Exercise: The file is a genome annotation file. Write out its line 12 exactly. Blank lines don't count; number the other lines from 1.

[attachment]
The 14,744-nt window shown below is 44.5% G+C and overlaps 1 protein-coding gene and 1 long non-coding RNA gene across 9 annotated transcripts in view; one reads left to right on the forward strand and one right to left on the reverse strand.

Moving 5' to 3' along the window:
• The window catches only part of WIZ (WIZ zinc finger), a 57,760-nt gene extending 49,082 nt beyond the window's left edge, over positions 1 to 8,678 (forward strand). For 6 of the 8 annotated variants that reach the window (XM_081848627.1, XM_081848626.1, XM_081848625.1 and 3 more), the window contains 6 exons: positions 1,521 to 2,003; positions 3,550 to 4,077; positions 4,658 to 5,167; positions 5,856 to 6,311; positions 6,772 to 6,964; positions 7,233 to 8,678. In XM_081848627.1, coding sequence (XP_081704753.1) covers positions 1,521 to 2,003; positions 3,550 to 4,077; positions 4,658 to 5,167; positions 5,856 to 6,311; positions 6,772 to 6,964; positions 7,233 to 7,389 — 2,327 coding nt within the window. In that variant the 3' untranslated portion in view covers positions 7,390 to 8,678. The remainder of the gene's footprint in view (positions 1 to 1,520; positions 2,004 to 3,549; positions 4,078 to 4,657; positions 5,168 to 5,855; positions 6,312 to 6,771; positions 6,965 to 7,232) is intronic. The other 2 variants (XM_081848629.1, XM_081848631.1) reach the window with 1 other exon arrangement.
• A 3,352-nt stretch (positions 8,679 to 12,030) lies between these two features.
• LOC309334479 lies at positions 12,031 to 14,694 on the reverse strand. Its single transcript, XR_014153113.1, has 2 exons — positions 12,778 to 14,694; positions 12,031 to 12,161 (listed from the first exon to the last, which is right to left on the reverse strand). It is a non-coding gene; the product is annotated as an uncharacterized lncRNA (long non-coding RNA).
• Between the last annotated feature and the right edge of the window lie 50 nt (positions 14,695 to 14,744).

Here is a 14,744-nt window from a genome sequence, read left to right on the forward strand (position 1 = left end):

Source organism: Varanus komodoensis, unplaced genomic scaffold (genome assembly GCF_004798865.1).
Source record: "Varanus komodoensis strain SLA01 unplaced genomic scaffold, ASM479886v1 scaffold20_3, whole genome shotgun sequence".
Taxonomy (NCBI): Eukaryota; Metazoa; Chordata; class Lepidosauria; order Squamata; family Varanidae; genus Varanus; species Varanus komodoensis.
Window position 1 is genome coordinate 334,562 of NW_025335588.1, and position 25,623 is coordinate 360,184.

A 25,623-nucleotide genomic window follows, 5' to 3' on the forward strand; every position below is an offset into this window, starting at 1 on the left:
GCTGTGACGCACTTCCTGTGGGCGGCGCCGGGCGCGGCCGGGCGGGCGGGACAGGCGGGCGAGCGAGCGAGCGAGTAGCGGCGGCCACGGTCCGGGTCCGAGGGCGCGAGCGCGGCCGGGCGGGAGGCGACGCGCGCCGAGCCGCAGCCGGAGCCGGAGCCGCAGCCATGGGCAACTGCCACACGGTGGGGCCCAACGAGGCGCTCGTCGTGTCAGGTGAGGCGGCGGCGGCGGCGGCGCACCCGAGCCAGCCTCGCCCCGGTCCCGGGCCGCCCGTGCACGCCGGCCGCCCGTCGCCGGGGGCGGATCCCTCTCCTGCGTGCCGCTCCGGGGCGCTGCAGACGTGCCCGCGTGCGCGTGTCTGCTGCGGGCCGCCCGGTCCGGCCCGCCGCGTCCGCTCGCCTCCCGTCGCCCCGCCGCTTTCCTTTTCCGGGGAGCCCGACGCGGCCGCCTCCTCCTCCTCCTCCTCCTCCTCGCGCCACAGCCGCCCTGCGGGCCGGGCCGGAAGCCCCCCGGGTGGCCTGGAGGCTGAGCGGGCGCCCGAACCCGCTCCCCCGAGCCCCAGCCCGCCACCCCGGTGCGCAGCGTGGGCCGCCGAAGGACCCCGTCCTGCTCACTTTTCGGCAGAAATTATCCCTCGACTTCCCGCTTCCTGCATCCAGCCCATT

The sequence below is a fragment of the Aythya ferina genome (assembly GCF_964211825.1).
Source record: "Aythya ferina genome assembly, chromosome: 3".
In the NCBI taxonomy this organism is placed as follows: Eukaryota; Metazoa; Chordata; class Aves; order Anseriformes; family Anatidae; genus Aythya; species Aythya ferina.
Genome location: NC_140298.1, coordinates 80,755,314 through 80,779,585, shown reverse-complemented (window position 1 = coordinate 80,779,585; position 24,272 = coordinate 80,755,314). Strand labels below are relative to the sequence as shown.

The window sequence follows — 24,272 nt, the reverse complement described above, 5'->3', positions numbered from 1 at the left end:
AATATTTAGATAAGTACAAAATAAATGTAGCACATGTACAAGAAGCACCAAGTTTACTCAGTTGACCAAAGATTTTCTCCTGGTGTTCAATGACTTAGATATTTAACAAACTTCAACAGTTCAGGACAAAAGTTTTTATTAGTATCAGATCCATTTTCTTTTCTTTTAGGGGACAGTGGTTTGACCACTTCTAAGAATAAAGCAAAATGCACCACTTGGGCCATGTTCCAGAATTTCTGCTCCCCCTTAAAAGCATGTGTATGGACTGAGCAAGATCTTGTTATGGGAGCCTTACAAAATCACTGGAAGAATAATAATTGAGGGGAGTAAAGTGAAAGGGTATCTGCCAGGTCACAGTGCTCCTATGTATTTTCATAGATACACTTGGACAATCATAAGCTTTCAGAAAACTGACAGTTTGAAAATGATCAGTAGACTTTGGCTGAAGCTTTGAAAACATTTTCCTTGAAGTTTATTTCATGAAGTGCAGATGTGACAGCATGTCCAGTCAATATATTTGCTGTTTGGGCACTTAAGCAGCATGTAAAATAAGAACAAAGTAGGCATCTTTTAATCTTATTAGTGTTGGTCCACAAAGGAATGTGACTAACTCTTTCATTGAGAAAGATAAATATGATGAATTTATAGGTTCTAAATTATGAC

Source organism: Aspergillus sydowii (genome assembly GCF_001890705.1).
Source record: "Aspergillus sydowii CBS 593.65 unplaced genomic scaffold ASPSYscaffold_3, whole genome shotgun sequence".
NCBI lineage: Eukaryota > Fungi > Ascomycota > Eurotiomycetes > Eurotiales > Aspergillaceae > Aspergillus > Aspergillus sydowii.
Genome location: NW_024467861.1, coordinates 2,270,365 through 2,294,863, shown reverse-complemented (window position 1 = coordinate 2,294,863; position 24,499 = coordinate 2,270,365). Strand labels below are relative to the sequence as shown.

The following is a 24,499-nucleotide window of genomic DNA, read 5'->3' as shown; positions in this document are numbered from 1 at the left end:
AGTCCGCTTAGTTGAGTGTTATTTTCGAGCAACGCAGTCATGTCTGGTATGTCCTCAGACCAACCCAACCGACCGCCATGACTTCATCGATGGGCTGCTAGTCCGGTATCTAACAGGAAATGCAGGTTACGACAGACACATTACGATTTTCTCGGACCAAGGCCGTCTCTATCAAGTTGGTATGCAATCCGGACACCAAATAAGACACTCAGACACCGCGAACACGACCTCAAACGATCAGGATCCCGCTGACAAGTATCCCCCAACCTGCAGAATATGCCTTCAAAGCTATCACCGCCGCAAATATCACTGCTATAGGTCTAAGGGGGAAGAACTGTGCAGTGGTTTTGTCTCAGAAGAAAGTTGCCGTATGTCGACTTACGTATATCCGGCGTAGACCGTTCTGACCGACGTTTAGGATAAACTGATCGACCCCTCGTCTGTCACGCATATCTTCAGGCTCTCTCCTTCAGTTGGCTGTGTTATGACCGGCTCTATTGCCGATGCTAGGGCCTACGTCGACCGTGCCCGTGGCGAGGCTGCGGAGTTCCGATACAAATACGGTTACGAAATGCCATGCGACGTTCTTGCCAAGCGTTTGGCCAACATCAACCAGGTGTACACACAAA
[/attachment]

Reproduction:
A 25,623-nucleotide genomic window follows, 5' to 3' on the forward strand; every position below is an offset into this window, starting at 1 on the left: